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At the end of his life, one of the many things Jesus did for his followers was to speak clearly about the role of leadership. All through the last few chapters of Matthew, he explains - and ultimately demonstrates on the cross - what true leaders are meant to do: their job/our job (we all lead something!), is to work hard to make the burdens that other must carry easier. We are not meant to just carry them for them - everyone must carry something - but we are suppose to help.

I'm reading a book a friend recommended, The Myth of a Christian Nation. There are parts I like and parts I don't like, but one very postitive thing it is doing is forcing me to examine my view of government.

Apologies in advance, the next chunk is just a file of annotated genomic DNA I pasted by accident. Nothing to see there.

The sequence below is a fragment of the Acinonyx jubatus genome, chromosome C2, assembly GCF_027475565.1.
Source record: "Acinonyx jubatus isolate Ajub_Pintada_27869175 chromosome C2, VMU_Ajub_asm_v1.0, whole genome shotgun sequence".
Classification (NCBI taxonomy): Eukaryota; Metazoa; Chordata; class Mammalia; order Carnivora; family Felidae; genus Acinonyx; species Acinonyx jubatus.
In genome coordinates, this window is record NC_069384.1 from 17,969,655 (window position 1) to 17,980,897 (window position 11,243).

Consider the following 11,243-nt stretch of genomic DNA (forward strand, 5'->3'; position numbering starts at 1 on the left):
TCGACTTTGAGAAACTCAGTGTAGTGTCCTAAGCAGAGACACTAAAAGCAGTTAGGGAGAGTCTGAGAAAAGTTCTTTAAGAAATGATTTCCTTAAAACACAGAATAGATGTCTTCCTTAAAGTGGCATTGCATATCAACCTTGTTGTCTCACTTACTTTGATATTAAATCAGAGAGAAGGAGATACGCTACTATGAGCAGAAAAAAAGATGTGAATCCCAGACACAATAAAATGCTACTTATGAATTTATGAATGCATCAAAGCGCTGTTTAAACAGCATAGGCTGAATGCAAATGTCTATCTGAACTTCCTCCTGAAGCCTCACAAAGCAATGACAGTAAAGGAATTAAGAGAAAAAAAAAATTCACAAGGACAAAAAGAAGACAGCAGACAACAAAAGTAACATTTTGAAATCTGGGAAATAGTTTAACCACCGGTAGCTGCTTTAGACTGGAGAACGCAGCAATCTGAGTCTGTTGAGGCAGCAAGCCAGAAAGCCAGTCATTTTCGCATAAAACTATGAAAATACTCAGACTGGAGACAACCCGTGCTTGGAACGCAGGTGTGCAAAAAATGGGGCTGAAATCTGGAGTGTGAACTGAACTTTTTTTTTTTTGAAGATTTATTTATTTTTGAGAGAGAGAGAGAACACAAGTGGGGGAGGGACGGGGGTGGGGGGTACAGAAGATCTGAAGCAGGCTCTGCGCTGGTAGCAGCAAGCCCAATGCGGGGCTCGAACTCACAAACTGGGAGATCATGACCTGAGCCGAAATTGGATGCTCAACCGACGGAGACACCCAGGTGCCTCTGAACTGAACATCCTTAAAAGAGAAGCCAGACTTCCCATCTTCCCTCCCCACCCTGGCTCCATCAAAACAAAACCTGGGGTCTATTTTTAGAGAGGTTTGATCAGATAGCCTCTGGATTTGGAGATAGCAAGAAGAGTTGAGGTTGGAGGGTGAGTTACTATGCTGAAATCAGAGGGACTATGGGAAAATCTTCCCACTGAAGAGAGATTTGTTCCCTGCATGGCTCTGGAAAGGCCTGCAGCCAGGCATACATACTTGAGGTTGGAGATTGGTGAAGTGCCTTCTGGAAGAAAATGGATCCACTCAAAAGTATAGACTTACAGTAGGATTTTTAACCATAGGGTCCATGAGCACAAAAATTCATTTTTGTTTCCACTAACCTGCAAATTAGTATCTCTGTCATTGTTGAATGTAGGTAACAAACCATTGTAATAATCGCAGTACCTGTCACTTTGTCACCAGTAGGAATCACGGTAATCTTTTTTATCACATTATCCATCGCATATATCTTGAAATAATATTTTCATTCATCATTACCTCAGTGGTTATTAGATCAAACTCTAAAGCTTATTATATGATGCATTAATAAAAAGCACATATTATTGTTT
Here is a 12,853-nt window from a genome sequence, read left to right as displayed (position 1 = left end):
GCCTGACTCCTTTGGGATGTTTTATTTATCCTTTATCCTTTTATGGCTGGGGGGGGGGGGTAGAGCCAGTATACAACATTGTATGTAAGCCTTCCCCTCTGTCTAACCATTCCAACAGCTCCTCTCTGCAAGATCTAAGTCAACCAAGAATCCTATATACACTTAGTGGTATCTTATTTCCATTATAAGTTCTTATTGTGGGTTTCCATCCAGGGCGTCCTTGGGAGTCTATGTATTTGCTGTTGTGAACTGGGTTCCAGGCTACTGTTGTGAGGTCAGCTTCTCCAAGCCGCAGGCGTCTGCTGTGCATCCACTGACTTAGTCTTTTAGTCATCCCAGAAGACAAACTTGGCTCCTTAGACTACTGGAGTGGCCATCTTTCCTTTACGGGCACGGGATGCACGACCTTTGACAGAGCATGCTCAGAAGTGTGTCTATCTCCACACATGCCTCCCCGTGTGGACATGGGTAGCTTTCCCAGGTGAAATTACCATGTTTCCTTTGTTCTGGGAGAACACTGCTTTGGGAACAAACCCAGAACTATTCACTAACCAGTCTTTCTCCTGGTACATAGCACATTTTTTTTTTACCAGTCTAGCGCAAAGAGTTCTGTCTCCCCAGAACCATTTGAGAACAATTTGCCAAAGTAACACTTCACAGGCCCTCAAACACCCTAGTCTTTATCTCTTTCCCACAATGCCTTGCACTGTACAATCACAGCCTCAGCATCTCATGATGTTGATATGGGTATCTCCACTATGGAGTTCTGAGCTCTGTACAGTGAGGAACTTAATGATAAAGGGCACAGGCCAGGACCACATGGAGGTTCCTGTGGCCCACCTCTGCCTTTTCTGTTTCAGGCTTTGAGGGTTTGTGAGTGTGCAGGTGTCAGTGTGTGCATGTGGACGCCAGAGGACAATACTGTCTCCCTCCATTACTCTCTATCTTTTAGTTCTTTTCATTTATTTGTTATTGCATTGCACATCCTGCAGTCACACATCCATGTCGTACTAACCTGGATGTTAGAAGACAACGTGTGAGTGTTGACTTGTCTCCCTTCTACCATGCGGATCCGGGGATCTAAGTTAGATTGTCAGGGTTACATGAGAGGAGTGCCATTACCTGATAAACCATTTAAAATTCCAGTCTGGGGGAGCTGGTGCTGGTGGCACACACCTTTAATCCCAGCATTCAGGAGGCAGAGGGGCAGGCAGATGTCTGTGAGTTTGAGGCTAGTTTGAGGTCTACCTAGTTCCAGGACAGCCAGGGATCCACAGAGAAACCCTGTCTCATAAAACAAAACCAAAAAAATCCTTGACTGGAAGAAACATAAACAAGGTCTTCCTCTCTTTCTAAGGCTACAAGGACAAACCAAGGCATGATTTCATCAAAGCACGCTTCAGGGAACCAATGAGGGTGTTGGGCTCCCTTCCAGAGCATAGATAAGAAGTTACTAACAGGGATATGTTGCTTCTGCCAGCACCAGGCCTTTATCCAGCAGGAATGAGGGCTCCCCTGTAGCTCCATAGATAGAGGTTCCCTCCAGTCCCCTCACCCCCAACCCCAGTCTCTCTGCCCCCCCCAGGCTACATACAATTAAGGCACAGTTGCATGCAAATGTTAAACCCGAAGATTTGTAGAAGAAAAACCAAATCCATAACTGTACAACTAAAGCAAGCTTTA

A key passage for many people when they think about government is Romans 13:1-6:

When, exactly, does Jesus work with us? What does the partnership look like. I think that at least sometimes, the part that Jesus plays is somewhere in the middle.

Perhaps it is because I am a bit of a "scribe" myself, but Jesus' message to one would-be follower (Matthew 8:19-20) has haunted me for several days now. You would expect Jesus to answer anyone who says to him, "Teacher, I will follower you wherever you go!" a little more enthusiastically.

I recently finished a quick read of the Gospel of Mark and was struck by Jesus' careful awareness of bystanders. In Mark 10:17-22, for example, Jesus is approached by an individual and has a short, intense conversation with him about wealth. The next thing Jesus does is "look around" to see who was watching. Later in the chapter (10:39-42), he says something that upsets the people who overheard his conversation, so he calls them over to straighten it out.